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Nov. 29, 2020

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Vancouver Farmers Market vendors endure despite attendance drop

Coronavirus pandemic, wildfires alter usual summer routine, foot traffic

By , Columbian Breaking News Reporter
Published:
5 Photos
Aaron Stubbs grabs sauce tomatoes for a customer at the Quackenbush Farm booth at the Vancouver Farmers Market on Saturday. Stubbs said the booth actually fared better this summer at the market, likely due to preordered products.
Aaron Stubbs grabs sauce tomatoes for a customer at the Quackenbush Farm booth at the Vancouver Farmers Market on Saturday. Stubbs said the booth actually fared better this summer at the market, likely due to preordered products. (Photos by Samuel Wilson for The Columbian) Photo Gallery

It’s Linda Anderson’s 15th year running a vendor stand at the Vancouver Farmers Market, but things are quite different this time around.

For starters, Anderson started coming to the market about a month ago. Market organizers implemented a number of restrictions aimed at combating the spread of the novel coronavirus, which included leaving out artisanal vendors like Anderson, who operates One of a Kind Pottery, until around July.

Anderson said she held off longer due to concerns about the pandemic. She said her sales have decreased, partly due to her not displaying her colorful garden stakes, which people would have, in the past, gathered around and commented on.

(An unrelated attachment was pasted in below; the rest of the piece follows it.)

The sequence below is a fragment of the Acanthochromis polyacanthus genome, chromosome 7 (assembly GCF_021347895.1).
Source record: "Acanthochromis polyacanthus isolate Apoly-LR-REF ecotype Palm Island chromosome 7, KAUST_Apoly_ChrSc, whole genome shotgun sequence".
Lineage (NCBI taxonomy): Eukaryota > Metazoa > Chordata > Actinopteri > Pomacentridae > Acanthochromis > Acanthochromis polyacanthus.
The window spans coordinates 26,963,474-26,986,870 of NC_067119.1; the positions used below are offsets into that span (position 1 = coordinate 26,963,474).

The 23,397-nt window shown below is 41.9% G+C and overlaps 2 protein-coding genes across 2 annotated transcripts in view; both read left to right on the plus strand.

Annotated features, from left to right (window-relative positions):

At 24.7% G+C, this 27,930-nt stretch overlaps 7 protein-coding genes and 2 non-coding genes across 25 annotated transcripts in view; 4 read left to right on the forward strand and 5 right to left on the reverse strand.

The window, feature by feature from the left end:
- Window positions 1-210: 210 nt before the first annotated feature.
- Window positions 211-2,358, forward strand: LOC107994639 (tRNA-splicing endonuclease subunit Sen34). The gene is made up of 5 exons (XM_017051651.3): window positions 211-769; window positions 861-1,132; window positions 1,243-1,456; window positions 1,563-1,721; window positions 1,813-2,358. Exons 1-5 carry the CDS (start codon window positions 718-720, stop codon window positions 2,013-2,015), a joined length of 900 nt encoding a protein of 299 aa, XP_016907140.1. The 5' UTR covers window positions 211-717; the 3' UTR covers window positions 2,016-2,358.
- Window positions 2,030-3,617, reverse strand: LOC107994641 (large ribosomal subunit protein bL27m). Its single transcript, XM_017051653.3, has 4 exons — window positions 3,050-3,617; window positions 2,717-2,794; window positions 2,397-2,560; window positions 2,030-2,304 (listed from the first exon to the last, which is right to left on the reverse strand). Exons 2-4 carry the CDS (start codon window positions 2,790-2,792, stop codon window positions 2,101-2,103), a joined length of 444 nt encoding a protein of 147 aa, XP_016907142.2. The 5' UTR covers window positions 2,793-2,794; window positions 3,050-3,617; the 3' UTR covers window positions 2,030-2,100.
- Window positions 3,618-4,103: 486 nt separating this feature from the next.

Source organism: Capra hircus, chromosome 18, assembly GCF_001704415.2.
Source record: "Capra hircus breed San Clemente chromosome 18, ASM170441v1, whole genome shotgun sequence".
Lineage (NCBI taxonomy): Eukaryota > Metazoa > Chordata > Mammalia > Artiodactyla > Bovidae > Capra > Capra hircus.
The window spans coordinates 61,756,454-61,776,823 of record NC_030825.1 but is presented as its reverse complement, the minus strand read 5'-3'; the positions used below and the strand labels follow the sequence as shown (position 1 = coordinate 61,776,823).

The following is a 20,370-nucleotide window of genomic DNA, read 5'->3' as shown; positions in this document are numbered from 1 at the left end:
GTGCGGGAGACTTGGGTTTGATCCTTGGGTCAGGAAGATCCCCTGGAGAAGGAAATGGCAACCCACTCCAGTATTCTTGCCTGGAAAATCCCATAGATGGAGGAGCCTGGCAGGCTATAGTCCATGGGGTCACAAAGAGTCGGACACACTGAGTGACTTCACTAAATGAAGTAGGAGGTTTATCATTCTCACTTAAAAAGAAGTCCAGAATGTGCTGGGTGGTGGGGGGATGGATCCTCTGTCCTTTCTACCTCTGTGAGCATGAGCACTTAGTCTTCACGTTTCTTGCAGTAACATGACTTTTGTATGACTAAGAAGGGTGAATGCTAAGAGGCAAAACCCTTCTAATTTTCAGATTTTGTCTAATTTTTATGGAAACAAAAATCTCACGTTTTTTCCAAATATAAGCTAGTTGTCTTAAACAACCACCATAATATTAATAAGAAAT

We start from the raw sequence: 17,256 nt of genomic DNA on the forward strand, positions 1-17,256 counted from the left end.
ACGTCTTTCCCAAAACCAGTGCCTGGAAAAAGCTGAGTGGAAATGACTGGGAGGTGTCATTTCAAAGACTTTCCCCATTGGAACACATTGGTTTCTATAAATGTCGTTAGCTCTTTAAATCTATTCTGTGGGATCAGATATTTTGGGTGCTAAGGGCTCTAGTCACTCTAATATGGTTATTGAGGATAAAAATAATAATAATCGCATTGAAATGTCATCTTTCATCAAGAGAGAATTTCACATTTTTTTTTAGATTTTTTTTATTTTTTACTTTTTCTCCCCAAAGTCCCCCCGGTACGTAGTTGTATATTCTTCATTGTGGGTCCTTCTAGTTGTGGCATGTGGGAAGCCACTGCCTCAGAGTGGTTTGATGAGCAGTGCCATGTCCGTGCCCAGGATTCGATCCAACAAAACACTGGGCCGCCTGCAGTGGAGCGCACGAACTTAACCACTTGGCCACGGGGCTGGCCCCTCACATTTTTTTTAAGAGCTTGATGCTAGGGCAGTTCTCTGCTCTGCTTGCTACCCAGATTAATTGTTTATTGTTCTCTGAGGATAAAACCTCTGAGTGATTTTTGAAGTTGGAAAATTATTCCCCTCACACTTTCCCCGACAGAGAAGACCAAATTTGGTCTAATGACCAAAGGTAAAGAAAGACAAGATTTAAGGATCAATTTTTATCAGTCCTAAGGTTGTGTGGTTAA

“I contend that things are down a bit, but all I can do is take it in stride,” Anderson said. “I’ll be here through the rest of the year.”

The downtown market had a late start this year due to COVID-19. May 2 was its first day. Usually, the market opens on the third weekend of March.

Organizers tried something different during the shutdown of operations. Vancouver Farmers Market Executive Director Jordan Boldt said staff worked to connect customers and vendors directly, and then helped with pick-ups of preordered products.

There were some challenges with customers meeting farmers near Esther Short Park, the normal location of the market. This issue was remedied when the Port of Vancouver allowed the market to use part of the property at Terminal 1 near WareHouse ’23, which provided customers access to food in summer’s early months.